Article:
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WTO Authorizes $1 Billion in COOL Retaliation

On Dec. 7, the WTO dispute settlement body issued a ruling establishing damages in the dispute regarding U.S. country-of-origin labeling (COOL) regulations for meat. Canada sought authorization for $3 billion (Canadian) in retaliatory tariffs, but the WTO set a lower figure of $1.05 billion – or about $777 million in U.S. dollars. Mexico requested $653 million in U.S. dollars, but the authorized amount was set at $227.8 million. More details are available in the following documents:

Canada proceeding

Mexico proceeding

In response to the ruling, Canada’s ministers of agriculture and trade issued a statement reiterating their plans to impose retaliatory duties on imports of U.S. products, “If the U.S. Senate does not take immediate action to repeal COOL for beef and pork.”

In a similar statement, Mexico’s Ministry of Economy said, “Retaliation will be launched shortly and will remain in effect until the U.S. complies with its international commitments in the WTO and deletes the COOL measure in its entirety.”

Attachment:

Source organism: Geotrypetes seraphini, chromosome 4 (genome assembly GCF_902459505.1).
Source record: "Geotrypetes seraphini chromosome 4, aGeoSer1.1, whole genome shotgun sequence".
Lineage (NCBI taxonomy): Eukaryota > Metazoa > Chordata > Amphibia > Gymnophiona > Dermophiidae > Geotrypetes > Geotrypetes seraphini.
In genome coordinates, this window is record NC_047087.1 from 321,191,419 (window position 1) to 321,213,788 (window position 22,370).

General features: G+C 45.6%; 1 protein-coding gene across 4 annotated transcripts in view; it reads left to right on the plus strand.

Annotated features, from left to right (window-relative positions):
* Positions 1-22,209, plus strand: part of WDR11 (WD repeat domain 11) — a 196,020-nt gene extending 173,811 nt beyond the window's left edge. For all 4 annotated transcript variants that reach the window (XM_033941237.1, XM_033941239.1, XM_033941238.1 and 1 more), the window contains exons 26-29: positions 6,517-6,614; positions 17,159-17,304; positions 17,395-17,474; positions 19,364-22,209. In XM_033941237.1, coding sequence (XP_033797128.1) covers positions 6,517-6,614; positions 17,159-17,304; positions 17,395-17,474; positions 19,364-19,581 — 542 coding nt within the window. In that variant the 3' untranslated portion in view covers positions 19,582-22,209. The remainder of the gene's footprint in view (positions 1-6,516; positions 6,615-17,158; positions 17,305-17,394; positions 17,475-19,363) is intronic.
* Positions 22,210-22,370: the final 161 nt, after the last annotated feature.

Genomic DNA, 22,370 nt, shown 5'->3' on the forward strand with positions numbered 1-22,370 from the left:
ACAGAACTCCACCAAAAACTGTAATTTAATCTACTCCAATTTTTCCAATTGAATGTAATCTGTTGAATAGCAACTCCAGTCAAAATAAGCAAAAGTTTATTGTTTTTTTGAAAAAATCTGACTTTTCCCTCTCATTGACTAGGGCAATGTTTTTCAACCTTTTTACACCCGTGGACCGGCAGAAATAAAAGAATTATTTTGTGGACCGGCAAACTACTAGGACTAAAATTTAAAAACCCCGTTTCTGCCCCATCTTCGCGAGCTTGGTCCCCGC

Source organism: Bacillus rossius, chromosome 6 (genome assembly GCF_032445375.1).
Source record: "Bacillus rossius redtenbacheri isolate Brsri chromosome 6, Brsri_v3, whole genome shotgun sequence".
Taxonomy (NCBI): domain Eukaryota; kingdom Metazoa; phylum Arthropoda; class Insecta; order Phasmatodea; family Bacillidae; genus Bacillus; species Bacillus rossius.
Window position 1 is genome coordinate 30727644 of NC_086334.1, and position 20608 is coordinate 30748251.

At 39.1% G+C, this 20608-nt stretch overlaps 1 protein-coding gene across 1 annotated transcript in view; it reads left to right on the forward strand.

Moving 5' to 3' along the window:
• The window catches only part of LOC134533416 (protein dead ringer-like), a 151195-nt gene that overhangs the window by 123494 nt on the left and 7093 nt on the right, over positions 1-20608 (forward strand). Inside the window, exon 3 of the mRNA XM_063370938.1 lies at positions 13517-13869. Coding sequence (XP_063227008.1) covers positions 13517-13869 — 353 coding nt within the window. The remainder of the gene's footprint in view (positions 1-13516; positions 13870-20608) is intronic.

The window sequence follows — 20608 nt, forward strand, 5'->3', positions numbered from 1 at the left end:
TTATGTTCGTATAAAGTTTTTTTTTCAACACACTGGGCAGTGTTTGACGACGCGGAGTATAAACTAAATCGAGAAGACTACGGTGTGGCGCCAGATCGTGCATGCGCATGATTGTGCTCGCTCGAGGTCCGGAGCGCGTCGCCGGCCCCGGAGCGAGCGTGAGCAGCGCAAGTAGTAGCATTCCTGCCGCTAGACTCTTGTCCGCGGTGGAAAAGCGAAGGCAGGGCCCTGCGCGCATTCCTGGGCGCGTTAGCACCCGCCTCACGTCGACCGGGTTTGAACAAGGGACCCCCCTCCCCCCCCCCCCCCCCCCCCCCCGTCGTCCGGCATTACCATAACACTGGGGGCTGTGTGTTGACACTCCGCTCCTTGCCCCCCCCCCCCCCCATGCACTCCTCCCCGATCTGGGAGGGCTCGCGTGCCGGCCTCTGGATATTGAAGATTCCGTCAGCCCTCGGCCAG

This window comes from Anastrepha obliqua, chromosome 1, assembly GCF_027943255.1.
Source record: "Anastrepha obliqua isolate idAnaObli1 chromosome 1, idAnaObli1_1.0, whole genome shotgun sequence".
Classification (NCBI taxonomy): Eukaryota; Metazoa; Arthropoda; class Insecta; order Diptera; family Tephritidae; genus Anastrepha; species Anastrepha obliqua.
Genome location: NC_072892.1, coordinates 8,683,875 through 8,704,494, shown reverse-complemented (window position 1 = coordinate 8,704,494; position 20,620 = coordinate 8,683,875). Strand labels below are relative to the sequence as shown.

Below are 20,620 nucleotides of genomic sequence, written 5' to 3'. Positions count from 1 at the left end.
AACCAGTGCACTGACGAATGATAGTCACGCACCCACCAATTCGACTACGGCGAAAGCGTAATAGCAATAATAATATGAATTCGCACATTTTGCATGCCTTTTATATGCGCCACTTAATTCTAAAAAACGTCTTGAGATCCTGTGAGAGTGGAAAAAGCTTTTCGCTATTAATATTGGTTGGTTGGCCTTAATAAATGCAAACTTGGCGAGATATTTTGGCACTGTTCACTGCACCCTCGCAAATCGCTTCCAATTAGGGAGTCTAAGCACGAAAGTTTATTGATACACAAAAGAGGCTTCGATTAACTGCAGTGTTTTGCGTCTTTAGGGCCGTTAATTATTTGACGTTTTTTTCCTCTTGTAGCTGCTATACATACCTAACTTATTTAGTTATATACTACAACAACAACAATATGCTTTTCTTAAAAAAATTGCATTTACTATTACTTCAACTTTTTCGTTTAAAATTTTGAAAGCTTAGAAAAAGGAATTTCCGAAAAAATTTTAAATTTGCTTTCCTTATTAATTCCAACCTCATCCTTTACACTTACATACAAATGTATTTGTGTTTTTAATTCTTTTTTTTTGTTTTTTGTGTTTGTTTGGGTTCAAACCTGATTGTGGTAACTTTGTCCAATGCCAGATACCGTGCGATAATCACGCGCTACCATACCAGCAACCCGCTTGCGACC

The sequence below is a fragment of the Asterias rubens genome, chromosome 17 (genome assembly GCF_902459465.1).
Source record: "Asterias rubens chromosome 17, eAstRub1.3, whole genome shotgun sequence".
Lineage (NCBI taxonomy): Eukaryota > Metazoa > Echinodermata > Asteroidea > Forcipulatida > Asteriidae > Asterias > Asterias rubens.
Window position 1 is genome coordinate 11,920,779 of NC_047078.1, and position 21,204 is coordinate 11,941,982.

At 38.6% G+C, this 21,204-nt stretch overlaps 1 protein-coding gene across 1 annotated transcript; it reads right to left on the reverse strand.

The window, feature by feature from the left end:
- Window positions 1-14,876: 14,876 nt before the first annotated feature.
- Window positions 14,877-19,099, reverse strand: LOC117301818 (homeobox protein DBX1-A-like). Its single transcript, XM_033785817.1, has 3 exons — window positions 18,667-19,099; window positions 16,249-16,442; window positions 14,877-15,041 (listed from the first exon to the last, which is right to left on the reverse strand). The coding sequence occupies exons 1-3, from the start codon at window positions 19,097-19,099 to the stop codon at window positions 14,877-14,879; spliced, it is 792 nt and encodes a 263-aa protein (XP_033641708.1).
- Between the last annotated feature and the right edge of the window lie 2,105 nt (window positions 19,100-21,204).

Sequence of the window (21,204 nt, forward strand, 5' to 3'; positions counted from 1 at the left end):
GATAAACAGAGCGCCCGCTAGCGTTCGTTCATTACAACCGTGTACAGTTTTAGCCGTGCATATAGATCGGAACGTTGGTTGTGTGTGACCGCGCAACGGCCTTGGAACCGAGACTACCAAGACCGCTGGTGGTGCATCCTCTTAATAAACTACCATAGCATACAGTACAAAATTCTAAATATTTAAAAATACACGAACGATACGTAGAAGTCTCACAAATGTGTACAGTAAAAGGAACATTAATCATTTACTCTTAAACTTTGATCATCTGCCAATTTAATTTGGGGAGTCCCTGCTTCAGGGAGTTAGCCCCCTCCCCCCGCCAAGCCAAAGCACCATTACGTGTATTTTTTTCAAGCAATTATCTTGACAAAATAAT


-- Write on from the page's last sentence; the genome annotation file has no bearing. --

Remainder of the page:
Leaders of the Senate Agriculture Committee also chimed in on the ruling, with Chairman Pat Roberts (R-Kansas) reiterating his call for full repeal of U.S. COOL requirements. Ranking Member Debbie Stabenow (D-Michigan), who proposed a legislative alternative to full repeal of COOL earlier this year, said in a media statement, “I have always said I would not allow retaliation to take effect. It is critical that we work together to find a solution before the end of the year.”

While the House of Representatives passed legislation in June repealing COOL requirements, the Senate has not yet taken action on the issue. If no legislative action is taken to settle the COOL dispute, the WTO Dispute Settlement Body will officially authorize Canada and Mexico to impose retaliatory duties at a special meeting set for Dec. 18.